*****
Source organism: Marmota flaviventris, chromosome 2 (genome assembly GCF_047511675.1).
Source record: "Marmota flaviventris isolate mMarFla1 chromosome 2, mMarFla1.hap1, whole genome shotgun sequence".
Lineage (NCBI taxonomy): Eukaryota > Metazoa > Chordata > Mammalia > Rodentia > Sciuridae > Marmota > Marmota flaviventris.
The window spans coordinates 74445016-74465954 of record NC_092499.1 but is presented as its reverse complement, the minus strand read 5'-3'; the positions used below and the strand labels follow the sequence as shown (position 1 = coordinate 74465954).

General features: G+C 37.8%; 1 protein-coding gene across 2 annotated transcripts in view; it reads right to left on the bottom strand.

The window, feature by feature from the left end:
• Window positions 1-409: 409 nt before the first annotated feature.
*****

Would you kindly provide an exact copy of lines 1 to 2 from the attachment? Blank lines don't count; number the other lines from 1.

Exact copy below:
Source organism: Marmota flaviventris, chromosome 2 (genome assembly GCF_047511675.1).
Source record: "Marmota flaviventris isolate mMarFla1 chromosome 2, mMarFla1.hap1, whole genome shotgun sequence".